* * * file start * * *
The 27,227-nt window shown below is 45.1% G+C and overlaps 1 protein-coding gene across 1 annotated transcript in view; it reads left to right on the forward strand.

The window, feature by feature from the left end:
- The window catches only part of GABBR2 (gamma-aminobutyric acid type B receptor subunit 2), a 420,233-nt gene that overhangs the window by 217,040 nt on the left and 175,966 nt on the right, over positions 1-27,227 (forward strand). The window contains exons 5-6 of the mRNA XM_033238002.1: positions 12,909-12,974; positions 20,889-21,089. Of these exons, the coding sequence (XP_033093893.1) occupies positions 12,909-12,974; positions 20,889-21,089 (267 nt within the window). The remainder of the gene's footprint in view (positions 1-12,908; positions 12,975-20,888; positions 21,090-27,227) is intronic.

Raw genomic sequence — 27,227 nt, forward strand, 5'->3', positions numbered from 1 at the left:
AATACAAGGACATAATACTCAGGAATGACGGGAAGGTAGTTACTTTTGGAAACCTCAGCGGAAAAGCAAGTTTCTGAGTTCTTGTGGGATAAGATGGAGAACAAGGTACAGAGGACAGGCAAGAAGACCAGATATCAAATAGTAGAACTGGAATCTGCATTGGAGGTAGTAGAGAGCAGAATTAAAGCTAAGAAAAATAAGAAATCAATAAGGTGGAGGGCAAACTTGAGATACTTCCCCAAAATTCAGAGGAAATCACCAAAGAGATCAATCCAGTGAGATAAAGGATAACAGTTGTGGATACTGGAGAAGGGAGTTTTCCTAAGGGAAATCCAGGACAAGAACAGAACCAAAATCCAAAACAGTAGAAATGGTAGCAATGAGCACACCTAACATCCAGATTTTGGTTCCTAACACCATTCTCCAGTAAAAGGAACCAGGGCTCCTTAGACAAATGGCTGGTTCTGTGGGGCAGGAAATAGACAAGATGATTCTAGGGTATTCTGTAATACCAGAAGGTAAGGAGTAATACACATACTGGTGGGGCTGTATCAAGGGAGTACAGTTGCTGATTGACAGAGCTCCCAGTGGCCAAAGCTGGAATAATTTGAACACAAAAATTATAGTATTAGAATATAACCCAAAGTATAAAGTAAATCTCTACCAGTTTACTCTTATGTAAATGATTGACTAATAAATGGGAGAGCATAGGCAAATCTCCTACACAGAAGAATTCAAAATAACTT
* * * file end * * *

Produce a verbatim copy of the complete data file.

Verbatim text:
The 27,227-nt window shown below is 45.1% G+C and overlaps 1 protein-coding gene across 1 annotated transcript in view; it reads left to right on the forward strand.

The window, feature by feature from the left end:
- The window catches only part of GABBR2 (gamma-aminobutyric acid type B receptor subunit 2), a 420,233-nt gene that overhangs the window by 217,040 nt on the left and 175,966 nt on the right, over positions 1-27,227 (forward strand). The window contains exons 5-6 of the mRNA XM_033238002.1: positions 12,909-12,974; positions 20,889-21,089. Of these exons, the coding sequence (XP_033093893.1) occupies positions 12,909-12,974; positions 20,889-21,089 (267 nt within the window). The remainder of the gene's footprint in view (positions 1-12,908; positions 12,975-20,888; positions 21,090-27,227) is intronic.

Raw genomic sequence — 27,227 nt, forward strand, 5'->3', positions numbered from 1 at the left:
AATACAAGGACATAATACTCAGGAATGACGGGAAGGTAGTTACTTTTGGAAACCTCAGCGGAAAAGCAAGTTTCTGAGTTCTTGTGGGATAAGATGGAGAACAAGGTACAGAGGACAGGCAAGAAGACCAGATATCAAATAGTAGAACTGGAATCTGCATTGGAGGTAGTAGAGAGCAGAATTAAAGCTAAGAAAAATAAGAAATCAATAAGGTGGAGGGCAAACTTGAGATACTTCCCCAAAATTCAGAGGAAATCACCAAAGAGATCAATCCAGTGAGATAAAGGATAACAGTTGTGGATACTGGAGAAGGGAGTTTTCCTAAGGGAAATCCAGGACAAGAACAGAACCAAAATCCAAAACAGTAGAAATGGTAGCAATGAGCACACCTAACATCCAGATTTTGGTTCCTAACACCATTCTCCAGTAAAAGGAACCAGGGCTCCTTAGACAAATGGCTGGTTCTGTGGGGCAGGAAATAGACAAGATGATTCTAGGGTATTCTGTAATACCAGAAGGTAAGGAGTAATACACATACTGGTGGGGCTGTATCAAGGGAGTACAGTTGCTGATTGACAGAGCTCCCAGTGGCCAAAGCTGGAATAATTTGAACACAAAAATTATAGTATTAGAATATAACCCAAAGTATAAAGTAAATCTCTACCAGTTTACTCTTATGTAAATGATTGACTAATAAATGGGAGAGCATAGGCAAATCTCCTACACAGAAGAATTCAAAATAACTT